But will tax overhaul bring down prices moving forward?
Los Angeles home prices creeped up again in December, according to a new report from real estate data tracker CoreLogic.
The median sale price in LA County rose 0.5 percent over November, finishing the year at $570,000. That’s nearly 10 percent higher than in December of 2016, when the median price was $520,000.
Earlier in 2017, prices climbed all the way to $575,000—higher than they’ve ever been—before falling back to $565,000 in October.
Now prices are ascending once again, surpassing levels reached just prior to the late 2007 mortgage crisis. In LA County, more than 60 percent of homes now sell for over $500,000, and almost 18 percent sell for over $1 million.
Experts and real estate professionals expect that prices will continue to rise through 2018.
That’s partly because few homes are actually trading hands lately. Across all of Southern California, the number of December sales was the lowest for the month in three years. In Los Angeles County, 6,597 homes were sold last month—a 4.2 percent drop over a year earlier.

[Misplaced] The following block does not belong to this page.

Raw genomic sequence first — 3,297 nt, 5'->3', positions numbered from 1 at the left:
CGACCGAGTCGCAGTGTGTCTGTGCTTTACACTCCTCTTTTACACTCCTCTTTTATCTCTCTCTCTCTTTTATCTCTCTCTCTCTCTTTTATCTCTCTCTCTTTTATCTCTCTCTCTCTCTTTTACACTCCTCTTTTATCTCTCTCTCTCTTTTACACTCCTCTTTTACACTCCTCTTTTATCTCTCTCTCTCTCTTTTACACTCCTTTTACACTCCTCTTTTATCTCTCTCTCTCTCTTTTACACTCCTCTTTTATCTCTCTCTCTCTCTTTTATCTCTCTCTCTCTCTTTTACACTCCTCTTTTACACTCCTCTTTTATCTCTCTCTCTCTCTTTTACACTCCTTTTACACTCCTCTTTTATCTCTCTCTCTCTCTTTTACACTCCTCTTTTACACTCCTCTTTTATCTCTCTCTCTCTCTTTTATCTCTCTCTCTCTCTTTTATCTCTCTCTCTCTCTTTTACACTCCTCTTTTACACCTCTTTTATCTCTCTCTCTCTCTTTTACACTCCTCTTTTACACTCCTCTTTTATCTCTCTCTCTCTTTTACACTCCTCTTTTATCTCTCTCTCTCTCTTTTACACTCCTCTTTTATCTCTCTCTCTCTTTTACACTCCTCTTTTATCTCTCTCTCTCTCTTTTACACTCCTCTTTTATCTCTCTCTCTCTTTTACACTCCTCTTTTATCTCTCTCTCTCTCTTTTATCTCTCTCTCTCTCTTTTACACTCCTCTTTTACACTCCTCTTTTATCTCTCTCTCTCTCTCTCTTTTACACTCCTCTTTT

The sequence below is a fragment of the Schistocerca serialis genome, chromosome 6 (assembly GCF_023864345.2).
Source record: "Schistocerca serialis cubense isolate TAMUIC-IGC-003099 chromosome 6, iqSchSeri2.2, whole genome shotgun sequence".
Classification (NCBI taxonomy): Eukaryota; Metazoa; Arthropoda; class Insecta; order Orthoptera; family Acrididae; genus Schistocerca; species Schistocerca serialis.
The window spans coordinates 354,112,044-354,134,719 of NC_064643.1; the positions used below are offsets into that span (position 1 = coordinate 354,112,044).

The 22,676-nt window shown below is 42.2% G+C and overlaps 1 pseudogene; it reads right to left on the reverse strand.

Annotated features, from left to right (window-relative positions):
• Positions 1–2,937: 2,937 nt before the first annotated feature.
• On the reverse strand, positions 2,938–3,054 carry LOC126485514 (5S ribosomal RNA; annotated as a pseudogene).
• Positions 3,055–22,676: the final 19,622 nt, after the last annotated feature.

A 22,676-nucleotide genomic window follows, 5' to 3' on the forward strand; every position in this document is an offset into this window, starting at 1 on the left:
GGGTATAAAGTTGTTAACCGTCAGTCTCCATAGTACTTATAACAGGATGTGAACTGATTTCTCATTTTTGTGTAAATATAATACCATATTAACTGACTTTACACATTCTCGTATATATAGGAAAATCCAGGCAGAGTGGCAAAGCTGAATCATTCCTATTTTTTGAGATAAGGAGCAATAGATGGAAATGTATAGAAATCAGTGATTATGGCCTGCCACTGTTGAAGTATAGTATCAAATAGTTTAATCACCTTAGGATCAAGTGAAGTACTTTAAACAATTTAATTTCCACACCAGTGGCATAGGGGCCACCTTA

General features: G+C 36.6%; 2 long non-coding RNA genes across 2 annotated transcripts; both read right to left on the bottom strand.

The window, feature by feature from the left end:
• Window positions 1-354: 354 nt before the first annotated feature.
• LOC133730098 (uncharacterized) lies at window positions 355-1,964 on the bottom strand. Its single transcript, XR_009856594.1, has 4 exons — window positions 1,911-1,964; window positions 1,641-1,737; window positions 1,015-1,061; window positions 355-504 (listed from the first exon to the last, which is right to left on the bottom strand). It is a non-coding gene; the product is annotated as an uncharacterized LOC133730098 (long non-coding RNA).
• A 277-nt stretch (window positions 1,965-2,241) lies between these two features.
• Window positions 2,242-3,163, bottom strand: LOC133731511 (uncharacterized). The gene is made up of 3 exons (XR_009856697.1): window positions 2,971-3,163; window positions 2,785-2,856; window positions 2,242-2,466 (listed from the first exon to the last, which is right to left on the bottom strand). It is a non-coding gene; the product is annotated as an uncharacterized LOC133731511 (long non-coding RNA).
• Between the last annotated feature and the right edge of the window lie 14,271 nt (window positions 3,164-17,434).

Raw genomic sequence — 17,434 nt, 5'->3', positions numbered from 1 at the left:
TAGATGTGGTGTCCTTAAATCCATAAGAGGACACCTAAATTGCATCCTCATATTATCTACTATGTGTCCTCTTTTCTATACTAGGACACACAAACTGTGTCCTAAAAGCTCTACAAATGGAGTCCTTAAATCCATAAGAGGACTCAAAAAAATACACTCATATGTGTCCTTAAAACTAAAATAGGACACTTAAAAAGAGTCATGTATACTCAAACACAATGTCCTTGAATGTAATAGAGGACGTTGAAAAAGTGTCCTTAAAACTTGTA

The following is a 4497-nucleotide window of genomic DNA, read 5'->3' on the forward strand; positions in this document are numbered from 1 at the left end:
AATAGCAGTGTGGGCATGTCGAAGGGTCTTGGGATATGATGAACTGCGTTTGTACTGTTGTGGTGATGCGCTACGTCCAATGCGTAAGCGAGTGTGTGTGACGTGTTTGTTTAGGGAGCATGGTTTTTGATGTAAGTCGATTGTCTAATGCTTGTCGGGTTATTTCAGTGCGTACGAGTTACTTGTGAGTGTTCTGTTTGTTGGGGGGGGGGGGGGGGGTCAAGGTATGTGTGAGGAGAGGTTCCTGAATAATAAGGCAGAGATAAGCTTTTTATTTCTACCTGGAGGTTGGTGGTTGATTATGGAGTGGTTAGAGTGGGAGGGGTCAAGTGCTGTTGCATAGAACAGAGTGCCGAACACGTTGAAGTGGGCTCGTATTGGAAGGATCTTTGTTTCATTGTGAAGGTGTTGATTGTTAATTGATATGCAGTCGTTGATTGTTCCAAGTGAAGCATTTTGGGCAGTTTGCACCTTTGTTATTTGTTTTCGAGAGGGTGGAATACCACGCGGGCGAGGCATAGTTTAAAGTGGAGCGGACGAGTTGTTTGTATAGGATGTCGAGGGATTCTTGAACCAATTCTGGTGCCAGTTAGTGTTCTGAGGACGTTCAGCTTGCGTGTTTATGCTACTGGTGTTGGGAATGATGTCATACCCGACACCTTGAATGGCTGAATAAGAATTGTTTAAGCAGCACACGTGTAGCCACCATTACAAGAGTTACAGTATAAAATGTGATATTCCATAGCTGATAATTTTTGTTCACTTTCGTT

It’s not that buyers aren’t interested. According to separate data from Zillow, the typical LA home takes about 66 days to sell (including escrow). Nationwide, homes spend about 91 days on the market.
CoreLogic analyst Andrew LePage says that fewer homes are selling simply because fewer homes are on the market. With buyers faced with limited options, demand for properties is outpacing supply, driving up prices. (Across all of Southern California, sale prices broke an all-time record in December, hitting $507,500.)
But LePage suggests there’s reason to be uncertain about what coming months will bring. Because offers were accepted on most homes sold in December prior to the passage of tax reform at the federal level, we’ll have to wait to see what effect the new rules have on the market.
Many analysts have suggested the tax cuts could have a big impact on homeowners, and a report released in December found that they could lead to a 4 percent drop in home prices nationwide. In Southern California, where buyers will be hard hit by the new rules, a dip of more than 6 percent is expected, compared to where values would be if tax rules remained the same.